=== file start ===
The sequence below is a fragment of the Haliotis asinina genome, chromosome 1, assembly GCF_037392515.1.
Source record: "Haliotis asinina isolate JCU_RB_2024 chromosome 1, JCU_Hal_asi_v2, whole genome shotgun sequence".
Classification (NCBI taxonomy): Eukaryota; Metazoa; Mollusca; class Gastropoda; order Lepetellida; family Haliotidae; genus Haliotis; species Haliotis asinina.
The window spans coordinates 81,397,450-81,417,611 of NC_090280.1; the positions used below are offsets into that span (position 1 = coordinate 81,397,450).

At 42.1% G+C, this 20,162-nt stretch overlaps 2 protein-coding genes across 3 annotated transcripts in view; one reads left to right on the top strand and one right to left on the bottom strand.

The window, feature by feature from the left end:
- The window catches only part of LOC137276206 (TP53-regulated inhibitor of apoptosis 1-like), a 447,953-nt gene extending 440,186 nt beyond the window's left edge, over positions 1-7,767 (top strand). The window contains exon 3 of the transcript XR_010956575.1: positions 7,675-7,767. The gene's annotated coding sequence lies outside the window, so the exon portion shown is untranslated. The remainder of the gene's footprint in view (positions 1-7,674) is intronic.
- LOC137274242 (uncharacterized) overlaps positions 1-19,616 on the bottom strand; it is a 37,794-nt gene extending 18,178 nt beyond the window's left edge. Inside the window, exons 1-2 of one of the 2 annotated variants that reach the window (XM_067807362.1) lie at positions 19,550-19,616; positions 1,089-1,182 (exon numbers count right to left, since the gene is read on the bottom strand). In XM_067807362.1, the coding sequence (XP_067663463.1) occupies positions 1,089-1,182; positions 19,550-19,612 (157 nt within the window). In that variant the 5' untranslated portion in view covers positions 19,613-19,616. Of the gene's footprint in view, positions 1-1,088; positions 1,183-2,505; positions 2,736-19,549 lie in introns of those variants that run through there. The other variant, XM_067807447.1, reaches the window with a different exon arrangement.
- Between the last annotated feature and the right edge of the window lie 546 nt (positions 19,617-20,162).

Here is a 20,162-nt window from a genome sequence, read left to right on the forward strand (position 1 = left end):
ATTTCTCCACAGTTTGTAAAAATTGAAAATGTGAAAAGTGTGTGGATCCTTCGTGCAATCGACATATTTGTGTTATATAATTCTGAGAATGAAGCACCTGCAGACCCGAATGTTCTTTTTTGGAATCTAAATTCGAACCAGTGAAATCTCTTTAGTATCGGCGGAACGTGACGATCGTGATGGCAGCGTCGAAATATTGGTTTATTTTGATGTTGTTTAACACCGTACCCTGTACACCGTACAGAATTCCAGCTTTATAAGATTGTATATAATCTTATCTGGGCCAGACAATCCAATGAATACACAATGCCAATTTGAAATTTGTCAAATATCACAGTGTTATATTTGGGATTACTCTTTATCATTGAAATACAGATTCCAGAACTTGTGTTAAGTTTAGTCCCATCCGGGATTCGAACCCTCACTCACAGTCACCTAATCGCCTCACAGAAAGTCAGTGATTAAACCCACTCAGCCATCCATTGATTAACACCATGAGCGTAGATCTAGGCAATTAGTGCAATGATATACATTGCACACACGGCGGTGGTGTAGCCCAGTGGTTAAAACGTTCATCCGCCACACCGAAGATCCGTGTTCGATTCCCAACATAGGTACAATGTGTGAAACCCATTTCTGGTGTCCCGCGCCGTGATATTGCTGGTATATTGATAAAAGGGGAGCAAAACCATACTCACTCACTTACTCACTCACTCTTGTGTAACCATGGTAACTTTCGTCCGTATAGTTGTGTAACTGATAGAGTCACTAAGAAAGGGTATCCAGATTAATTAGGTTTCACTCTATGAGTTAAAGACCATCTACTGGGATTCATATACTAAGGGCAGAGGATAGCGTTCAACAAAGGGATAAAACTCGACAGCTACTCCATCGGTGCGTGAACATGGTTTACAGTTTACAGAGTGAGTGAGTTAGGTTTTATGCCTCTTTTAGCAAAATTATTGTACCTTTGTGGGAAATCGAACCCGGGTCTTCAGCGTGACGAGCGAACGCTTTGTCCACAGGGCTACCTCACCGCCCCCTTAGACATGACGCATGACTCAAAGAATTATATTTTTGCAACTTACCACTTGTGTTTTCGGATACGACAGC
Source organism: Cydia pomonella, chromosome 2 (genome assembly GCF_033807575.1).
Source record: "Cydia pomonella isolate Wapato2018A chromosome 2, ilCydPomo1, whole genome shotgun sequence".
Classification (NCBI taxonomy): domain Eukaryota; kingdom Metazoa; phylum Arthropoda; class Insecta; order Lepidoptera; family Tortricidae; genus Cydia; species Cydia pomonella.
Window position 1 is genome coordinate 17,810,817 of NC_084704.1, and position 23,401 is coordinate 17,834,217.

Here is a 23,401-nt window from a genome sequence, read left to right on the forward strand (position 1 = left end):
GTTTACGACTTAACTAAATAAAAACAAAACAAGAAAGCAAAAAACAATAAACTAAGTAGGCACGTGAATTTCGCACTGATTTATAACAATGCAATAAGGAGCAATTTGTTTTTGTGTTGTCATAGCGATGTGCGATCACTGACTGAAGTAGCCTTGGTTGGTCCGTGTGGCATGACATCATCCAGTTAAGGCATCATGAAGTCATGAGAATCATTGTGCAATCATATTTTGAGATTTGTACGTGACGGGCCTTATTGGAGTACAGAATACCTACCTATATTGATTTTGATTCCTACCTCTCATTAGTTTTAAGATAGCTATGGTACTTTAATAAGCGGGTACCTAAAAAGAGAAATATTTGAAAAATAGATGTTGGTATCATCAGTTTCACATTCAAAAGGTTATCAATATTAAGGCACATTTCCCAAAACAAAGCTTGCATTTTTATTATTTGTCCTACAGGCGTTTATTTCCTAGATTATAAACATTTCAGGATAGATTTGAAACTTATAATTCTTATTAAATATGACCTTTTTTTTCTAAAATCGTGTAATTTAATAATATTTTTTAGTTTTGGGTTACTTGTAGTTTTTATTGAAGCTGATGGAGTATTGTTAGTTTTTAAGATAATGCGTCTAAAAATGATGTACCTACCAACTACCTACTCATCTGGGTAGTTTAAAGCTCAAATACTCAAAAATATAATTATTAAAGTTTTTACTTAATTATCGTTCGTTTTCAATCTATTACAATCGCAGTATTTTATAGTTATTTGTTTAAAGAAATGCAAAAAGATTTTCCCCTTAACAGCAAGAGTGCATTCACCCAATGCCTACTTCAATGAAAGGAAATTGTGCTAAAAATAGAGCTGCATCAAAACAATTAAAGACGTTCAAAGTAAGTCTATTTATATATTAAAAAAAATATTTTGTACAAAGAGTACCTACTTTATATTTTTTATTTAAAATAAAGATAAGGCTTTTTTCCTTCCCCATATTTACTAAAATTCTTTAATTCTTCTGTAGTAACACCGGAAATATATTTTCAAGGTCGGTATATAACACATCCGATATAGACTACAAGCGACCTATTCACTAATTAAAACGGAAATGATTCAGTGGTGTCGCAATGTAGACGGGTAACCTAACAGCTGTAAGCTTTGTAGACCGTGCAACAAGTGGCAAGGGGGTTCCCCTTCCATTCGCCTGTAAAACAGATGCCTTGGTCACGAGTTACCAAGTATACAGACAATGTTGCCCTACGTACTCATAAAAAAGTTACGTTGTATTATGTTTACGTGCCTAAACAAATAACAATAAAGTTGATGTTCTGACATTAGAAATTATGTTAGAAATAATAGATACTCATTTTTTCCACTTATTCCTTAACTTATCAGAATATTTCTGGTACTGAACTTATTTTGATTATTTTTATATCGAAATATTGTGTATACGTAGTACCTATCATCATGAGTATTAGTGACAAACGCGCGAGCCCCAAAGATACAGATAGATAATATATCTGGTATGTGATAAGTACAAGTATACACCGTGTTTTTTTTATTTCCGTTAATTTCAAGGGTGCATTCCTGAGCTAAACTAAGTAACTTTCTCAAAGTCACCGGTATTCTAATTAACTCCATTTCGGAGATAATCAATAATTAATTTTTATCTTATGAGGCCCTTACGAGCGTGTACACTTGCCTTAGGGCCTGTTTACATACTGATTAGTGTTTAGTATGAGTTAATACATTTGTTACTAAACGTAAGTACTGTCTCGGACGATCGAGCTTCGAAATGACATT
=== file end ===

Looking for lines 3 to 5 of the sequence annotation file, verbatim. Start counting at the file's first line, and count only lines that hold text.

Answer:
Classification (NCBI taxonomy): Eukaryota; Metazoa; Mollusca; class Gastropoda; order Lepetellida; family Haliotidae; genus Haliotis; species Haliotis asinina.
The window spans coordinates 81,397,450-81,417,611 of NC_090280.1; the positions used below are offsets into that span (position 1 = coordinate 81,397,450).

At 42.1% G+C, this 20,162-nt stretch overlaps 2 protein-coding genes across 3 annotated transcripts in view; one reads left to right on the top strand and one right to left on the bottom strand.